In this essay, the author identifies vague terminology used by the United States government during World War II to describe their actions toward Japanese Americans and outlines terms that would more appropriately describe the government's actions.
In the graphic novel March, Congressman John Lewis documents his experiences as a young civil rights activist. Hear him describe his first arrest employing a nonviolent resistance strategy, as captured in the book.
In his 1941 State of the Union Address, President Franklin D. Roosevelt outlined four fundamental human freedoms—the freedom of speech, of worship, from want, and from fear—for the United States and the rest of the world.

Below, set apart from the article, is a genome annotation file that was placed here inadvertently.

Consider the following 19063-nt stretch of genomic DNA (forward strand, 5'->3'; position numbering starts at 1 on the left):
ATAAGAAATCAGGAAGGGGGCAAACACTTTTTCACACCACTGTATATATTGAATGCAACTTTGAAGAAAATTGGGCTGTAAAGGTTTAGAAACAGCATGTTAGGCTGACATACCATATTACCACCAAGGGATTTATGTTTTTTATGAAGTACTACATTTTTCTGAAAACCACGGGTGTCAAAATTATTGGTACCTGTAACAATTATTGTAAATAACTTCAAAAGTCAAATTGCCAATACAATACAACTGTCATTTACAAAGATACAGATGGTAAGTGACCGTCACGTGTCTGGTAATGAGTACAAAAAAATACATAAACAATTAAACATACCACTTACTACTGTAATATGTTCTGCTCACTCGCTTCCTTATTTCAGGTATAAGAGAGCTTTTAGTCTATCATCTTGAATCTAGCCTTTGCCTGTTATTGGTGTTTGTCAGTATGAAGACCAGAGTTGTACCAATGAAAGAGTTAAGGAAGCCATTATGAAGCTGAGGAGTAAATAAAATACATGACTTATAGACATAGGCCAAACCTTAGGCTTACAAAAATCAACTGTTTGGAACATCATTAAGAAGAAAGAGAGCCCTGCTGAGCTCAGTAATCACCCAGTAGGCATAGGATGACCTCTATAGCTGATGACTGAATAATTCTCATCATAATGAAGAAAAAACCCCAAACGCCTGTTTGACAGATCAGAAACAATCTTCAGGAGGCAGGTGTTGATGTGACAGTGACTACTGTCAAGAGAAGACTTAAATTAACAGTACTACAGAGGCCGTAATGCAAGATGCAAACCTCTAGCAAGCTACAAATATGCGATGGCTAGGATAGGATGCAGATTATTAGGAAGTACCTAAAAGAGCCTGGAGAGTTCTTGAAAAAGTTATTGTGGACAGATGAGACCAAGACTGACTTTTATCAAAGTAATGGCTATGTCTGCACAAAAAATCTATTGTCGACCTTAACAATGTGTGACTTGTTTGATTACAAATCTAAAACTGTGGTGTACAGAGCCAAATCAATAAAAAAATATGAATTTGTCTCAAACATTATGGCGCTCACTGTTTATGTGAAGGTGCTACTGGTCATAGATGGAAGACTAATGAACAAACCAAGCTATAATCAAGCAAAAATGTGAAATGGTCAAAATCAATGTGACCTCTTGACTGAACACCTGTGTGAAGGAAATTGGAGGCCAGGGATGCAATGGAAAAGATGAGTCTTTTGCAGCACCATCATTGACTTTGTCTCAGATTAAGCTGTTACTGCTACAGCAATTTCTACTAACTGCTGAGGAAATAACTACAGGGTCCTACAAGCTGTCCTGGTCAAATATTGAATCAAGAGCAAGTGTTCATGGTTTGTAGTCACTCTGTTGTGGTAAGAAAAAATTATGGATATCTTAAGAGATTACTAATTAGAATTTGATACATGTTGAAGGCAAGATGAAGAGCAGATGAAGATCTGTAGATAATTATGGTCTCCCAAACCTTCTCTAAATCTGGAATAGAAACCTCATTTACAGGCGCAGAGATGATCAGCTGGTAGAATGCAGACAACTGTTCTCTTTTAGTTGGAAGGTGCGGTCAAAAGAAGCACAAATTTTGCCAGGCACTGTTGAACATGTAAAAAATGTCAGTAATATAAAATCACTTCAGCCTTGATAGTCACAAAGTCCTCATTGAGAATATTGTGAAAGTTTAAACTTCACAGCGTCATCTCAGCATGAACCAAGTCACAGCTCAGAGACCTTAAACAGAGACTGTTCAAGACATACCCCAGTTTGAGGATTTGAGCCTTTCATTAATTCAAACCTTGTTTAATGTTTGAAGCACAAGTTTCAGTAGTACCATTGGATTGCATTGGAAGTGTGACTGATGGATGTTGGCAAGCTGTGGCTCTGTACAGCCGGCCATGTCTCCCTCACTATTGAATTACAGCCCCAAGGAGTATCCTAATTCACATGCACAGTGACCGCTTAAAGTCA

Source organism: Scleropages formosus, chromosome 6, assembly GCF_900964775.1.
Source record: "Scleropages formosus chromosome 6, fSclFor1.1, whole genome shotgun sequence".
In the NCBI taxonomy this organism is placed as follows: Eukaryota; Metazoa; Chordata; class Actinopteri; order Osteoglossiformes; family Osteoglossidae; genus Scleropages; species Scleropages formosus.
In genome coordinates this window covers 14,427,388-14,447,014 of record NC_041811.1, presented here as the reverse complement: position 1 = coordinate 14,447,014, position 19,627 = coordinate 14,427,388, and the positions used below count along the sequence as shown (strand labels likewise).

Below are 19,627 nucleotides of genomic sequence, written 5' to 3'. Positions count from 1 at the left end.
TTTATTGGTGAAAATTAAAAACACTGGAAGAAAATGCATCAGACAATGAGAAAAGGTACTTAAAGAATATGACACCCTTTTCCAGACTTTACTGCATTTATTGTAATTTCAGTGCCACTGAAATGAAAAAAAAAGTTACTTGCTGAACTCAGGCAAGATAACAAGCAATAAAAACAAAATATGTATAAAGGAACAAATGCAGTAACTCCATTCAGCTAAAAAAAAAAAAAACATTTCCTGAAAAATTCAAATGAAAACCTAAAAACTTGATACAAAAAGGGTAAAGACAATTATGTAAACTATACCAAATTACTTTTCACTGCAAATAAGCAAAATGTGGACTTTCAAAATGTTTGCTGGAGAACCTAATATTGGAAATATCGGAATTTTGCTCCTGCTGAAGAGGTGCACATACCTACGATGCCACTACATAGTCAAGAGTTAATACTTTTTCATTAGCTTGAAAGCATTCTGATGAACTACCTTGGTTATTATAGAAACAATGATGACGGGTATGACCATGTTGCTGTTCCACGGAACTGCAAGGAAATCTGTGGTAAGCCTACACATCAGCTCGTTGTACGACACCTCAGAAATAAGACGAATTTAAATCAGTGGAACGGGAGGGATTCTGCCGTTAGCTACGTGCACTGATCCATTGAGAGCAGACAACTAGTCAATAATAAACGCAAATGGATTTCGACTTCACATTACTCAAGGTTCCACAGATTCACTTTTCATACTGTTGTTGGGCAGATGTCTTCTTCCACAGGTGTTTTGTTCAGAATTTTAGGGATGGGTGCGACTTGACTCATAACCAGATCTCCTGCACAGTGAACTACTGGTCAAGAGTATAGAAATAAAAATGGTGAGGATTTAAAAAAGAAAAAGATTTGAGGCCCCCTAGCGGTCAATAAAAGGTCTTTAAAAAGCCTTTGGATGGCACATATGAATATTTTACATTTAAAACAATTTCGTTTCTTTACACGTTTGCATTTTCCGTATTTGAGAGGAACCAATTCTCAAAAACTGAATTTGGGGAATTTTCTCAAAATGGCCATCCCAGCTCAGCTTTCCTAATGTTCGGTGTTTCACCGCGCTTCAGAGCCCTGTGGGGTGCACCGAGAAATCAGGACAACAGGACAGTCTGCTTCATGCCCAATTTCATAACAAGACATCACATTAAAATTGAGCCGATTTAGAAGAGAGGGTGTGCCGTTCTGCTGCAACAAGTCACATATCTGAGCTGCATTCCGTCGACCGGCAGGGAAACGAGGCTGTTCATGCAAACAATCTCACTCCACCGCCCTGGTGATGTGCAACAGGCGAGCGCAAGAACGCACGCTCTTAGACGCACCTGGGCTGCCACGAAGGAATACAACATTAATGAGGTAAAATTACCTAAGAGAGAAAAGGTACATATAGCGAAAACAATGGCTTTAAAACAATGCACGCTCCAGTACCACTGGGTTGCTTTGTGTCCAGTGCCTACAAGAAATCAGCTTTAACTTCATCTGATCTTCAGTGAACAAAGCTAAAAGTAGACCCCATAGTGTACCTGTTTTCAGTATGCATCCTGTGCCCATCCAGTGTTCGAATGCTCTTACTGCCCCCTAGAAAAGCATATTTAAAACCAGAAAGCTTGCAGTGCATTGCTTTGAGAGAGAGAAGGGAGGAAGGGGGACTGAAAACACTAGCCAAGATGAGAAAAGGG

In this nonfiction piece, Julianna Fields tells the story of Bailey and his two fathers. After protecting Bailey from onlookers' scorn when he was a child, the family decided to participate in a project showcasing the diversity found in local families.
This strategy exposes students to multiple short pieces of a text before they read it in its entirety. Students read selected quotes out of context and comment on both the selection and the comments of other students. The activity ends with students reflecting on their reactions to and predictions about the text.
Students use online resources to analyze current voter registration and turnout rates in their state and local community. They also explore potential roadblocks to the voting process (e.g., felon disenfranchisement and voter fraud).
Select the parts of your Learning Plan you'd like to print. If your Tasks or Strategies have PDF handouts, they'll need to be printed separately. These are listed on the left side of each Task or Strategy page.